Learning teamwork at the PISH picnic
Here’s why we organized the teamwork picnic. The PISH project, of which the University of Eastern Finland was a partner, is about to end. PISH stands for Problem-based learning, Intercultural communication, and STEM in higher education. The project is a transnational partnership that provides online and offline tools to develop students’ intercultural competences in multicultural classrooms. PISH tools are divided into thematic areas, such as language barriers, prejudice, collaboration skills and intercultural management.
To promote the results, the Karelian Institute organized a multiplier event with the Joensuu Coffee Shop Writers. To benefit from warm weather, the event took the form of a teamwork picnic. The teamwork picnic participants got a task to discuss about group dynamic and find examples of good teamwork practices. Literature and film served as case studies. The discussion unearthed many interesting insights, and the activity proved to be adaptable to the classroom. Since popular culture is a significant element of everyday life, students should be able to identify at least one story where characters must form a group. As an extra bonus, the teacher may use the activity as a get-to-know-others exercise, where students present their favourite stories.
Learning from popular culture
But what can movies and books teach us about teamwork? The participants made a long list of ‘team stories’, from war stories to sports comedies, which proves that people must constantly work together, in all kinds of settings. The participants also observed that the team usually includes characters with very different personalities or backgrounds, but with at least one unifying feature. Diversity in ‘team stories’ is a source of tension and conflict that drives the story forward. In fact, a dramatic falling out is an essential part of ‘team stories’. This usually happens after tasks are divided, when there is a failure. By taking apart conflict situations, the participants observed a pattern. To succeed, the team must identify each member’s strengths, but some members may have to prove themselves. So, getting to know one another is a crucial step. Also, the key to solving the conflict is leadership, and qualities associated with it: a sense of responsibility, negotiations skills.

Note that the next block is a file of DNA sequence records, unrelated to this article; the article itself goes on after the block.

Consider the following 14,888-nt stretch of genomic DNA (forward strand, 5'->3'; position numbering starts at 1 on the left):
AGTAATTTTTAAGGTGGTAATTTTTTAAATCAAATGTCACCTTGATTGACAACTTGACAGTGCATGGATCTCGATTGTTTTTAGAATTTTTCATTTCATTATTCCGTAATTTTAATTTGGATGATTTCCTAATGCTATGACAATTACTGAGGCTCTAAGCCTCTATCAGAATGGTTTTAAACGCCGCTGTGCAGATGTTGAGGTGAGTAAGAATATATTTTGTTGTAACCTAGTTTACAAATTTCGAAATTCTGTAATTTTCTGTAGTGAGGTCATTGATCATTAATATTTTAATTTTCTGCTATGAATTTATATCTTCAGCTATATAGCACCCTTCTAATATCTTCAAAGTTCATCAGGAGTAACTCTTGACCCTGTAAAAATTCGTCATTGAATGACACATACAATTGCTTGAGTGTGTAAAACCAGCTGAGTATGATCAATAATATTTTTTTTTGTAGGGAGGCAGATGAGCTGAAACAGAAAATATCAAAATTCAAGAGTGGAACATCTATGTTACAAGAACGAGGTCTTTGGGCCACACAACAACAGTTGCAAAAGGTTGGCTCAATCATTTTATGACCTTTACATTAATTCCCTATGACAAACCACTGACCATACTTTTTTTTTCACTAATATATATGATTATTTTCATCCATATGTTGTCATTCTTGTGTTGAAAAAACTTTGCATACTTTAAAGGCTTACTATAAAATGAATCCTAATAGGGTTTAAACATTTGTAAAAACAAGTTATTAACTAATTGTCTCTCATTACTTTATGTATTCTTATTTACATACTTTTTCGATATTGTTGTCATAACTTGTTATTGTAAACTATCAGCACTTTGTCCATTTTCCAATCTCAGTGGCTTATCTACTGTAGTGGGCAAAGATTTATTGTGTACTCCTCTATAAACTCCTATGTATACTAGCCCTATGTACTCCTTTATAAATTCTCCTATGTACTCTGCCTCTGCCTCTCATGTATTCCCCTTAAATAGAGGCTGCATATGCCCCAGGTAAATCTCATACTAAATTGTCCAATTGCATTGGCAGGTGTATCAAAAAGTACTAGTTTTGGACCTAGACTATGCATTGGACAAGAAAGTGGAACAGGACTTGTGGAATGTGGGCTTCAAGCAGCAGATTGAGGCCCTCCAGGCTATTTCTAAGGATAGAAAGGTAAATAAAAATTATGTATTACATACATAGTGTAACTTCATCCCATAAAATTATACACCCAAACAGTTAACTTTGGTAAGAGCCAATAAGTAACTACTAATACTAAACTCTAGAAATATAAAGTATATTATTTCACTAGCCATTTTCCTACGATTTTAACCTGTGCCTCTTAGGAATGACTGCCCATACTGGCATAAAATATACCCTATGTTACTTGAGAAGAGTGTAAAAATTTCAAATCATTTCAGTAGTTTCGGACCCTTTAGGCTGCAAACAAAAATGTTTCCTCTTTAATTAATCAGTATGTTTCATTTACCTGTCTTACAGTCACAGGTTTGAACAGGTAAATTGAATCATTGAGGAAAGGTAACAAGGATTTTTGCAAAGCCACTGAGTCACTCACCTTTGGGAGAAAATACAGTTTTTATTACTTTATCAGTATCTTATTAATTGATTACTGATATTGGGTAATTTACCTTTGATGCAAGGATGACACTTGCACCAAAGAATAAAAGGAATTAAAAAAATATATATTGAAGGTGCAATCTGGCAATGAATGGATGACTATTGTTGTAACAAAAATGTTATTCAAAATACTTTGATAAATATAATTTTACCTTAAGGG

Popular culture is clearly a rich source of good practices when it comes to teamwork. Interestingly, the participants also discovered that sometimes teams fail. This happens especially in horrors, where usually only one character can succeed. This is also a useful lesson to learn so students know how to avoid turning a group assignment into a horror story.
Access PISH tools and other publications at this link.
Link to another post about PISH.
PISH project has received funding from the Erasmus+ KA2 Program. Project no. KA203-2020-013